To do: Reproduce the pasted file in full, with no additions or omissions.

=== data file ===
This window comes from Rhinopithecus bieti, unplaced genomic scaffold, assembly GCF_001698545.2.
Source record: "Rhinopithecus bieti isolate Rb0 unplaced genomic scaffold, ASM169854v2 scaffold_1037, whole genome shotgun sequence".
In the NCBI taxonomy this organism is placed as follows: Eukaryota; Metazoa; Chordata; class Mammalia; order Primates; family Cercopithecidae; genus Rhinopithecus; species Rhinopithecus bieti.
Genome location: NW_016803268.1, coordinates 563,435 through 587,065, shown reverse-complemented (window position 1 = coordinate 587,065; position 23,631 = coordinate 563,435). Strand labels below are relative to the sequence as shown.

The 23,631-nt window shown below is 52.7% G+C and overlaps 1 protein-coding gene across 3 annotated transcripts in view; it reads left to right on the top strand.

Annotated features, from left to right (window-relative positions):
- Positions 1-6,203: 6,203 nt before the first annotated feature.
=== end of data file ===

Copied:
This window comes from Rhinopithecus bieti, unplaced genomic scaffold, assembly GCF_001698545.2.
Source record: "Rhinopithecus bieti isolate Rb0 unplaced genomic scaffold, ASM169854v2 scaffold_1037, whole genome shotgun sequence".
In the NCBI taxonomy this organism is placed as follows: Eukaryota; Metazoa; Chordata; class Mammalia; order Primates; family Cercopithecidae; genus Rhinopithecus; species Rhinopithecus bieti.
Genome location: NW_016803268.1, coordinates 563,435 through 587,065, shown reverse-complemented (window position 1 = coordinate 587,065; position 23,631 = coordinate 563,435). Strand labels below are relative to the sequence as shown.

The 23,631-nt window shown below is 52.7% G+C and overlaps 1 protein-coding gene across 3 annotated transcripts in view; it reads left to right on the top strand.

Annotated features, from left to right (window-relative positions):
- Positions 1-6,203: 6,203 nt before the first annotated feature.